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Patent Analysis of

METHOD AND SYSTEM FOR 3D PRINTING

Updated Time 15 March 2019

Patent Registration Data

Publication Number

US20180207875A1

Application Number

US15/744880

Application Date

13 July 2016

Publication Date

26 July 2018

Current Assignee

STRATASYS LTD.

Original Assignee (Applicant)

STRATASYS LTD.

International Classification

B29C64/393,B29C64/112,B33Y10/00,B33Y30/00,B33Y50/02

Cooperative Classification

B29C64/393,B29C64/112,B33Y10/00,B33Y30/00,B33Y50/02

Inventor

MENCHIK, GUY

Patent Images

This patent contains figures and images illustrating the invention and its embodiment.

METHOD AND SYSTEM FOR 3D PRINTING METHOD AND SYSTEM FOR 3D PRINTING METHOD AND SYSTEM FOR 3D PRINTING
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Abstract

An additive manufacturing (AM) system includes a dispensing unit that dispenses building material in a layer-wise manner to manufacture an object, a building tray receiving the building material dispensed, a camera capturing images of the building material dispensed, a processor processing output from the camera and a controller controlling operation of the dispensing unit and the camera.

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Claims

1-25. (canceled)

26. A method for Additive Manufacturing comprising: detecting that a cartridge for supplying building material is emptying; initiating an alert configured to alert an operator to replace the cartridge; and reducing a rate of printing over a period that an operator is replacing the cartridge.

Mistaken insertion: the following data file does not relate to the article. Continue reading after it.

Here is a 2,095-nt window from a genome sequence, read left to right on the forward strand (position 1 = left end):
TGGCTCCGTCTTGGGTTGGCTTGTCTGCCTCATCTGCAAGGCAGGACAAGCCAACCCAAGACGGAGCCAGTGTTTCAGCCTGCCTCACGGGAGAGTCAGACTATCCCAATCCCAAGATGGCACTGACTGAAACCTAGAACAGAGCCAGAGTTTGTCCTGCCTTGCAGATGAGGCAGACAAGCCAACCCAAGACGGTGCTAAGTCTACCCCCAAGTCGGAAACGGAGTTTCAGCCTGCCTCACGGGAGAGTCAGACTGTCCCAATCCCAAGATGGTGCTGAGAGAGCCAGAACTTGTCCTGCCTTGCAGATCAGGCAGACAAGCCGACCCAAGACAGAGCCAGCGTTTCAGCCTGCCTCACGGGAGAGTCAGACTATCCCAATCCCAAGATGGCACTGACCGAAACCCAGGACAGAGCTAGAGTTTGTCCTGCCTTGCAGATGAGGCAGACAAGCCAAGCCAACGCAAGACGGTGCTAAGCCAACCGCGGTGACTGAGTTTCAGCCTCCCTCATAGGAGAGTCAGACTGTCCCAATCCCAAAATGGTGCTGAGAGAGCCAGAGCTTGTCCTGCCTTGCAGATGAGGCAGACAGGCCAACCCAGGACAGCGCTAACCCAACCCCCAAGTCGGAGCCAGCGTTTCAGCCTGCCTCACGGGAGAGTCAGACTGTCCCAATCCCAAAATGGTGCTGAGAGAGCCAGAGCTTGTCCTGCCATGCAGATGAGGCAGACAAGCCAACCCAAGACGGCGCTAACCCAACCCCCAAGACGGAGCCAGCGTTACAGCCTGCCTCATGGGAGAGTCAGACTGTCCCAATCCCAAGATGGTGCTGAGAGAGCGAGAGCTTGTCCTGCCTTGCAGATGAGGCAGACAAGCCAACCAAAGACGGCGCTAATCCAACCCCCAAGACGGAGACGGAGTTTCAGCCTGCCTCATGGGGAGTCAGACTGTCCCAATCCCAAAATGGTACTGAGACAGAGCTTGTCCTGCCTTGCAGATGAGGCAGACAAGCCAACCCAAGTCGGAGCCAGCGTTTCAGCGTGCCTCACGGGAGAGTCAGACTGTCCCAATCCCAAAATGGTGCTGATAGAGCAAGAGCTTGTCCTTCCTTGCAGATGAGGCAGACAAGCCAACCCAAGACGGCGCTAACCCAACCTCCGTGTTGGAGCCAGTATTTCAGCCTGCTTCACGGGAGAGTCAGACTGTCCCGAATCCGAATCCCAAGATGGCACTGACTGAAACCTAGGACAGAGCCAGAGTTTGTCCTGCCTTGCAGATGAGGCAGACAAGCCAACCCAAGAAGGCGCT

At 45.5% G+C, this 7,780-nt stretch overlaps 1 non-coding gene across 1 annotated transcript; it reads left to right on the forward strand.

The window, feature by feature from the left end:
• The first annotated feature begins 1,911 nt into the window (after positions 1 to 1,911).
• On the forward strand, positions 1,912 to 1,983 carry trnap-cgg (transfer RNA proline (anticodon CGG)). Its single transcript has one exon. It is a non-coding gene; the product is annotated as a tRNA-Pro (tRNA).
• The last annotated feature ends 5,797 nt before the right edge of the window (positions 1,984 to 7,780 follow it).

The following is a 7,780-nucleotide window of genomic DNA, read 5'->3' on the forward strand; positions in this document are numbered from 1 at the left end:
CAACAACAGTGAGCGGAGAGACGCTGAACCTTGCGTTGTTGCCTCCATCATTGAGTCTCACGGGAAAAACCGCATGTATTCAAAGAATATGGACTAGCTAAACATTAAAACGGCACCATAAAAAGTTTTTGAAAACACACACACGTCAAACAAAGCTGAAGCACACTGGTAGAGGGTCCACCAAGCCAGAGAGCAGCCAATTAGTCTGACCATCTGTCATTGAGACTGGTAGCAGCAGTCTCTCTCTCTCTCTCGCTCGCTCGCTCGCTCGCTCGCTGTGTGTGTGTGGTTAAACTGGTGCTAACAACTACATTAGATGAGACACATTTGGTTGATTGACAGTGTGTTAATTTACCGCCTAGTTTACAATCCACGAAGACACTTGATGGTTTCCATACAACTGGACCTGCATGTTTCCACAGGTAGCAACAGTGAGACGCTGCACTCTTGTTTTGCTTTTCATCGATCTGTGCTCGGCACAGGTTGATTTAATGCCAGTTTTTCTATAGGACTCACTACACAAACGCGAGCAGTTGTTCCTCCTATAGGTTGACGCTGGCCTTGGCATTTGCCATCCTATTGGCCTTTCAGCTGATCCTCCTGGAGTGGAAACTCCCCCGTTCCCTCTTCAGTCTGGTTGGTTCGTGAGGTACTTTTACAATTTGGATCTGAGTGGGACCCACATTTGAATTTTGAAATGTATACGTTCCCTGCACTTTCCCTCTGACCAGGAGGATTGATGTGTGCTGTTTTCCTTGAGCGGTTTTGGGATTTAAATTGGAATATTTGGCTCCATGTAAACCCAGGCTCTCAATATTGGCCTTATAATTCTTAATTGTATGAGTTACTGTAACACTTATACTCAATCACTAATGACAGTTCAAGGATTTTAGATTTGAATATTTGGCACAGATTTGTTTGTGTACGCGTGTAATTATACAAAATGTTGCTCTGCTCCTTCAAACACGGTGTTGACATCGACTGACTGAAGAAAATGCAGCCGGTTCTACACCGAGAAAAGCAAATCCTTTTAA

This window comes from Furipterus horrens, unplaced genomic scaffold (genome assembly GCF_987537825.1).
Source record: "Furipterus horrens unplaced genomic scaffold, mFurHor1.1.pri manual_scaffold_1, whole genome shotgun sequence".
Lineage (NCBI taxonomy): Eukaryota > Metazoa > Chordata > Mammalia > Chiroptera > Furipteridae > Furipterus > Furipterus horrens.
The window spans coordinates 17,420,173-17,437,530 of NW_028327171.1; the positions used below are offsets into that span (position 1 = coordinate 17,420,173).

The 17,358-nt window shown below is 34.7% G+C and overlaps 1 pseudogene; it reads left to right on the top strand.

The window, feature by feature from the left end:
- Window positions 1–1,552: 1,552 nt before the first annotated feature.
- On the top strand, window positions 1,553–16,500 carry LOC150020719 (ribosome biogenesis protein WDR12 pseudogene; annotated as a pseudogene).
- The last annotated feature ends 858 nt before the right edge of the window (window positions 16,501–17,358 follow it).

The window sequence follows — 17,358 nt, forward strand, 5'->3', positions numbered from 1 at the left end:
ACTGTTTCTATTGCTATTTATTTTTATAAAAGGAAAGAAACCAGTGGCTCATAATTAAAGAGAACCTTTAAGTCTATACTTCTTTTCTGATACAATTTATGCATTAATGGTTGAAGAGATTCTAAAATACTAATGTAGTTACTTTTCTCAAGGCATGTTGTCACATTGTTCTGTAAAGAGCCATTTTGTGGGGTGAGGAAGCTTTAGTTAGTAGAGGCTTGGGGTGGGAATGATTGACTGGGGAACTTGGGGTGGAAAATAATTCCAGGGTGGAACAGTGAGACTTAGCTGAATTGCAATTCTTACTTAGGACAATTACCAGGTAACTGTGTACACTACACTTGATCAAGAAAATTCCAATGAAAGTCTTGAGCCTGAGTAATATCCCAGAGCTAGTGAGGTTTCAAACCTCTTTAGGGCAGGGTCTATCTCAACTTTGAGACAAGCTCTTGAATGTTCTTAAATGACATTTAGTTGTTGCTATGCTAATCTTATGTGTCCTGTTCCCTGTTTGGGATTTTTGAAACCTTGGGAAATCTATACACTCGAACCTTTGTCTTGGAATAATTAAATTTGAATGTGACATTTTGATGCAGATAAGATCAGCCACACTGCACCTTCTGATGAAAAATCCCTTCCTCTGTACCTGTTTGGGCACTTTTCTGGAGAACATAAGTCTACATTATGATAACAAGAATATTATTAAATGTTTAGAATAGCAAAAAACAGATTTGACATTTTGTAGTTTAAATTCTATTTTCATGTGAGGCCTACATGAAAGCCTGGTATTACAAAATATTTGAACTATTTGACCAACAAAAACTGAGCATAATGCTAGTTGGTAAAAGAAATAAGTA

27. The method of claim 26 comprising: detecting replacement of the cartridge; and restoring the rate of printing based on the detecting replacement.

28. The method of claim 26, wherein the detecting that a cartridge is emptying is with a drop counter.

29. The method of claim 26, wherein the rate of printing is reduced by 30 to 80 percent.

30. The method of claim 26, comprising: detecting that two cartridges are emptying; and restoring the rate of printing based on detecting replacement of the two cartridges.

31. An Additive Manufacturing (AM) system comprising: a dispensing unit configured to dispense building material in a layer-wise manner to manufacture an object; a supply system including one or more cartridges, the cartridges configured to supply building material to the dispensing unit; a sensor configured to detect that a cartridge is emptying; anda controller configured to: initiate an alert to alert an operator to replace the cartridge; and reduce a rate of printing over a period that an operator is replacing the cartridge.

32. The AM system of claim 31, wherein the sensor is configured to detect that the cartridge has been replaced.